You don't have Macromedia Flash Player installed.
This content requires the Macromedia Flash Player.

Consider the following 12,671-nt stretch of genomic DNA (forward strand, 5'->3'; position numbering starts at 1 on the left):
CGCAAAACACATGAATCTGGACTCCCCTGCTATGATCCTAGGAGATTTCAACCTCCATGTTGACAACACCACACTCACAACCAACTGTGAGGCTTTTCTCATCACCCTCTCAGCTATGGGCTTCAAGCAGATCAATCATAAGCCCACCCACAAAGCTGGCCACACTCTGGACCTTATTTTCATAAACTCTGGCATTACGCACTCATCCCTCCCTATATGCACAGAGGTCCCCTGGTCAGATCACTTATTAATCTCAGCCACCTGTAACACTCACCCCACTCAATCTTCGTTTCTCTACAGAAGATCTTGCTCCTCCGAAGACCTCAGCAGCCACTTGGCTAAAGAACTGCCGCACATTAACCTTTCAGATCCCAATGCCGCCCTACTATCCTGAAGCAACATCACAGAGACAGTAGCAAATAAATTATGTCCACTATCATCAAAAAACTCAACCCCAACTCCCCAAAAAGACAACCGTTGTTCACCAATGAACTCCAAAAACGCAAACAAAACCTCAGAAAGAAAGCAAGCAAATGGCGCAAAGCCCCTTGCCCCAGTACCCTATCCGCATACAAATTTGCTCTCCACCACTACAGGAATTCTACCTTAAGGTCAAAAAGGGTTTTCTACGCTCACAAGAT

ways leading toward Houma, Lockport and Galiano, as well as Pascacoula in the other direction, saying "help wanted." FEMA is cited as one of the early competitors for labor "paying significantly more per hour than we did," according to Ron Schnoor, Senior Vice President of Signal International. The Port of New Orleans itself issued a call for truck drivers in behalf of the Louisiana Motor Transport Association last November, citing a post-Katrina drop from 1000 to 150. Even today, a sign in a Taco Bell window near Dolphin Towing's office promises "up to $10.00 per hour," or about what an apprentice welder made in a shipyard before Katrina. The maritime employers are pursuing their interests in the sincerest form, with money. At some yards there have been three pay raises since the storm, at Harvey Gulf they cite five. Newspaper accounts describe a halfpopulated New Orleans, but you wouldn't know from the traffic. The cars, certainly, are back. "A lot of people have moved to homes in outlying districts," said one state representative, "but they're still coming into the city for their usual purposes." Watching them revel on Bourbon Street, there was no evidence that they were thinking about their relationship to the Port of New Orleans. It's why they were there, very indirectly, or anyway the port is why New Orleans was first built. Theirs is a partnership now, as New Orleans has been designated homeport to NCL cruise ships like the Norwegian Sun, on her maiden arrival on October 15. She tied-up at the new $37-million Erato Street passenger ship terminal, bringing a cargo of tourists that would interact directly with the city's inhabitants. Surprisingly, the port's cargo throughput during the year following Katrina exceeded the year previous. It's a surprise because, besides all the clearing-up and rebuilding required, Maersk Sealand left town for the duration. Three gantry cranes at France Road on the Industrial Canal await demolition, last year's wind having driven one along its track into another, then the two into a third. In September, however, Maersk Expreso, with lines to Central and South America, announced it would return one of their weekly services to New Orleans The permanent loss to the port seems mostly limited to a rail line and its floats to Mexico, for which facilities could not be found on the east side of the river. While the container operations have been ramping back up, the redeeming factor for the Port of New Orleans has been an increase in break bulk shipments, notably steel coming in. Over at New Orleans Cold Storage on the Industrial Canal, we watched the Mulungisi being Superstructure and hull section together take form for the first of ten OSVs being built at Bollinger's for Rigdon, as she appeared at the Larose yard in mid-October. (Photo: Don Sutherland) November, 2006 · MarineNews · 27